Eumenides

Aeschylus

Aeschylus, creator; Aeschylus with an English translation Vol II. Smyth, Herbert Weir, 1857- 1937, editor, translator. Cambridge, Mass., Harvard University Press; London, William Heinemann, Ltd.: 1926.

  1. You must, however, say how you killed her.
Orestes
  1. I will say it: with drawn sword in hand, I stabbed her in the throat.
Chorus
  1. By whom were you persuaded and on whose advice?
Orestes
  1. By the oracles of this god here; he is my witness.
Chorus
  1. The prophet directed you to kill your mother?
Orestes
  1. Yes, and to this very hour, I do not blame my fortune.
Chorus
  1. But if the jury’s vote catches hold of you, you’ll soon speak differently.
Orestes
  1. I have good confidence. My father will send protection from his grave.
Chorus
  1. Put your confidence in the dead now, after you have killed your mother!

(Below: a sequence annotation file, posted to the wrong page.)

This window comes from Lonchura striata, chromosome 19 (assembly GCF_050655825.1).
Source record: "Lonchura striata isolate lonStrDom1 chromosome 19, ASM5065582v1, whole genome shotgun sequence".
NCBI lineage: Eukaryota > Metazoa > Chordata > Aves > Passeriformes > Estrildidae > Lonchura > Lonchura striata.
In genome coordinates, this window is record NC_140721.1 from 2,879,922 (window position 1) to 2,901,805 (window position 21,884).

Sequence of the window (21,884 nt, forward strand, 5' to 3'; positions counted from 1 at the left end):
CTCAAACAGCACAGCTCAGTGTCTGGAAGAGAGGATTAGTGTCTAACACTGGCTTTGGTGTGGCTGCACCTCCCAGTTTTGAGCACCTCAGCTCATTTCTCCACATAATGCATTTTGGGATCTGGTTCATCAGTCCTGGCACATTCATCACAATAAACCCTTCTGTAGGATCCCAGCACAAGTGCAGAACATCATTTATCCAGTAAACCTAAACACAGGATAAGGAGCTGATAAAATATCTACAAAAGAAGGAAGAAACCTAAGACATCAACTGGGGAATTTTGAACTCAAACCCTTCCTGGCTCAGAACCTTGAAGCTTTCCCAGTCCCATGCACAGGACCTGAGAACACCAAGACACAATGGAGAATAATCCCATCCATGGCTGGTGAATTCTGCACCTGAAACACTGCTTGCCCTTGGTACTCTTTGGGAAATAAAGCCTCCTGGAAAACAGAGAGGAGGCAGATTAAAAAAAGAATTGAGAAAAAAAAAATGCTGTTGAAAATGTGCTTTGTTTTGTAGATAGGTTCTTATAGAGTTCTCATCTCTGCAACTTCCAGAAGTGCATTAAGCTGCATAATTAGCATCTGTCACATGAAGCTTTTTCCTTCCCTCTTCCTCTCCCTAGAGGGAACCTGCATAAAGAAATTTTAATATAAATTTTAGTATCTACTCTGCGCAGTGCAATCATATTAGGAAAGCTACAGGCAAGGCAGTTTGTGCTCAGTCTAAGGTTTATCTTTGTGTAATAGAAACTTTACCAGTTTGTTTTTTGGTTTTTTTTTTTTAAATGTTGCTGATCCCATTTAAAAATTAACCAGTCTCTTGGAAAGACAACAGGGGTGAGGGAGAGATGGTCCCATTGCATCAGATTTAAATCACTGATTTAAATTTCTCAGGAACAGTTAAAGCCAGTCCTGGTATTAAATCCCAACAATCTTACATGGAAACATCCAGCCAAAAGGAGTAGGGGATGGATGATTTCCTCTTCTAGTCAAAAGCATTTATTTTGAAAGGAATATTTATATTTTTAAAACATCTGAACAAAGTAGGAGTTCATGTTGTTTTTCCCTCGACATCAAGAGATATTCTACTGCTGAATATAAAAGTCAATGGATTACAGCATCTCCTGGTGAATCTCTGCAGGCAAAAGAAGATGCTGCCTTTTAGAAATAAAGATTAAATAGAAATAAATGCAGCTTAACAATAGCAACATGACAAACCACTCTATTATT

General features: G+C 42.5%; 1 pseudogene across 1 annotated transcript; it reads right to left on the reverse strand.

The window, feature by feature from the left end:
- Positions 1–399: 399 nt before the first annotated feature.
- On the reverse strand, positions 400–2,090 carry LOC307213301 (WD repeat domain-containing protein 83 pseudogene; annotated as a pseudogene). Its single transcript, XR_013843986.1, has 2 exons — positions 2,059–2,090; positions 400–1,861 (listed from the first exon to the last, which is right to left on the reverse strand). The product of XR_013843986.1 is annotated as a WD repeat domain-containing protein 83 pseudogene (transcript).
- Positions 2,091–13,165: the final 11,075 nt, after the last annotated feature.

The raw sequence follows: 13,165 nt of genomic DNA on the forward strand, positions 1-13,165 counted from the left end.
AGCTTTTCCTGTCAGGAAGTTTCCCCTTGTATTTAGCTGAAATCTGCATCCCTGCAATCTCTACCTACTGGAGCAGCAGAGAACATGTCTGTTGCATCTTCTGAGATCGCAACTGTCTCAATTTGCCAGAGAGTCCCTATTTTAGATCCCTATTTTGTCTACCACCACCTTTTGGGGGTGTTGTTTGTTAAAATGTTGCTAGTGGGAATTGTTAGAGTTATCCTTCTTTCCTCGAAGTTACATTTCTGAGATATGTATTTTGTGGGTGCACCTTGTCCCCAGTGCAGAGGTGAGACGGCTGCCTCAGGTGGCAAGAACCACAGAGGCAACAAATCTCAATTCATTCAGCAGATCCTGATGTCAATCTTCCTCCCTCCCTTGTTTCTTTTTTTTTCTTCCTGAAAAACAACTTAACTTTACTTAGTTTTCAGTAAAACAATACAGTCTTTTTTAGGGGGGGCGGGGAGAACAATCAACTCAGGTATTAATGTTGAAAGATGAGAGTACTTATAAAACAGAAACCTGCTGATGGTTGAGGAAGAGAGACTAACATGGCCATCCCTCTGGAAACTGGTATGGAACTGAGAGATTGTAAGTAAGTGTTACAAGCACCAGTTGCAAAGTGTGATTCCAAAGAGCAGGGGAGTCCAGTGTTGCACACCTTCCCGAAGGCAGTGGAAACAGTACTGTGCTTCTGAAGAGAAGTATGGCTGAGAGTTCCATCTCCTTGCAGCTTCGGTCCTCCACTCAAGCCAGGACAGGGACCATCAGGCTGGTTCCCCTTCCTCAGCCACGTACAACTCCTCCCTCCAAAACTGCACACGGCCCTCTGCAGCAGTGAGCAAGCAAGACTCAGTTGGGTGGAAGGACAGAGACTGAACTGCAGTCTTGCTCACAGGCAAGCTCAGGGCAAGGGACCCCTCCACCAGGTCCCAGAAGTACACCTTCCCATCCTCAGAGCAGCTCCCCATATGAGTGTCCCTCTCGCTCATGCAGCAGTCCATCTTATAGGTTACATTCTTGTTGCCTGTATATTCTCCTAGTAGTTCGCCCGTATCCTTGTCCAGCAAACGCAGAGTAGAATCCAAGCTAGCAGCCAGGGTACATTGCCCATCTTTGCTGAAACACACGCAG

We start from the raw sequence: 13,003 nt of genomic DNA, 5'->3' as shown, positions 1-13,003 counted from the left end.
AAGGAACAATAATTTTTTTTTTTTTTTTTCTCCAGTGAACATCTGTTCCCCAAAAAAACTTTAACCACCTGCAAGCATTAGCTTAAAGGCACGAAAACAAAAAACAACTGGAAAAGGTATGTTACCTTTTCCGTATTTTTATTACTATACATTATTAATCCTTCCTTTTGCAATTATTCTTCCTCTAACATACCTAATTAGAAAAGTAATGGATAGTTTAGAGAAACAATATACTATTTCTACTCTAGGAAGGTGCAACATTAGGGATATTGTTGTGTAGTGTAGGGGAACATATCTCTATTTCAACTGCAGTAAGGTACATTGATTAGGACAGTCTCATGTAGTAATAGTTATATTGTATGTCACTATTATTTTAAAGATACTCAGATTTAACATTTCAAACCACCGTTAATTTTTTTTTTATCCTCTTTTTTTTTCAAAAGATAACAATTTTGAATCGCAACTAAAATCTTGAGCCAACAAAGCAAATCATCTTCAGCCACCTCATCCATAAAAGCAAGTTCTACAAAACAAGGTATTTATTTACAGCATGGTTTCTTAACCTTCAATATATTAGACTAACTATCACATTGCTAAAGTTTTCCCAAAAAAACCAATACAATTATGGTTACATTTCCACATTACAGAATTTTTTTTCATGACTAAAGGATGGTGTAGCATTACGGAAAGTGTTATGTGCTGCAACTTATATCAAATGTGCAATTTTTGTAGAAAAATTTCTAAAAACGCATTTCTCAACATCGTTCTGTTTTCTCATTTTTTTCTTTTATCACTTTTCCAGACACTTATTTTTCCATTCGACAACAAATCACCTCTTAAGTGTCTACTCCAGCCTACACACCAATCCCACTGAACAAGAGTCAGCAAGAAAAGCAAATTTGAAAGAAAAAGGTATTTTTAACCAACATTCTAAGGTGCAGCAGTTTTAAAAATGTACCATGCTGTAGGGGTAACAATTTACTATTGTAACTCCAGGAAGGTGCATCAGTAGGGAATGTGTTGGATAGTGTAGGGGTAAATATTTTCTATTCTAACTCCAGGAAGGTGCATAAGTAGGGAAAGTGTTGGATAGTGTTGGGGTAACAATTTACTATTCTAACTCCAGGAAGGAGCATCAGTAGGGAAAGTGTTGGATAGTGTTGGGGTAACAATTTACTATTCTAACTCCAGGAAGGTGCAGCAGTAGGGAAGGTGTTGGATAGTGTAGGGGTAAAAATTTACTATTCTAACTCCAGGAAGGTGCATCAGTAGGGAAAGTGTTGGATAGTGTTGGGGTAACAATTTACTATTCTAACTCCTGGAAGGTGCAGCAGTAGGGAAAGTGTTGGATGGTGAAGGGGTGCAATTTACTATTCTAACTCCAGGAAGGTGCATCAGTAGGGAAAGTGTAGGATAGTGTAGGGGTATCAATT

Orestes
  1. I do, for she was twice afflicted with pollution.
Chorus
  1. How so? Teach the judges this.
Orestes
  1. By murdering her husband, she killed my father.
Chorus
  1. And so, although you are alive, she is free of pollution by her death.[*](She is freed from blood-guiltiness because her blood has been shed.)
Orestes
  1. But why did you not drive her into exile, while she lived?
Chorus
  1. She was not related by blood to the man she killed.
Orestes
  1. Then am I my mother’s kin by blood?
Chorus
  1. How else could she have nurtured you, murderer, beneath her belt? Do you reject the nearest kinship, that of a mother?
Orestes
  1. Apollo, give your testimony now. Explain, on my behalf,
  2. whether I was justified in killing her. For I do not deny that I did it, as it is done. But decide whether this bloodshed was, to your mind, just or not, so that I may inform the court.
Apollo
  1. I will speak justly before you, Athena’s great tribunal,—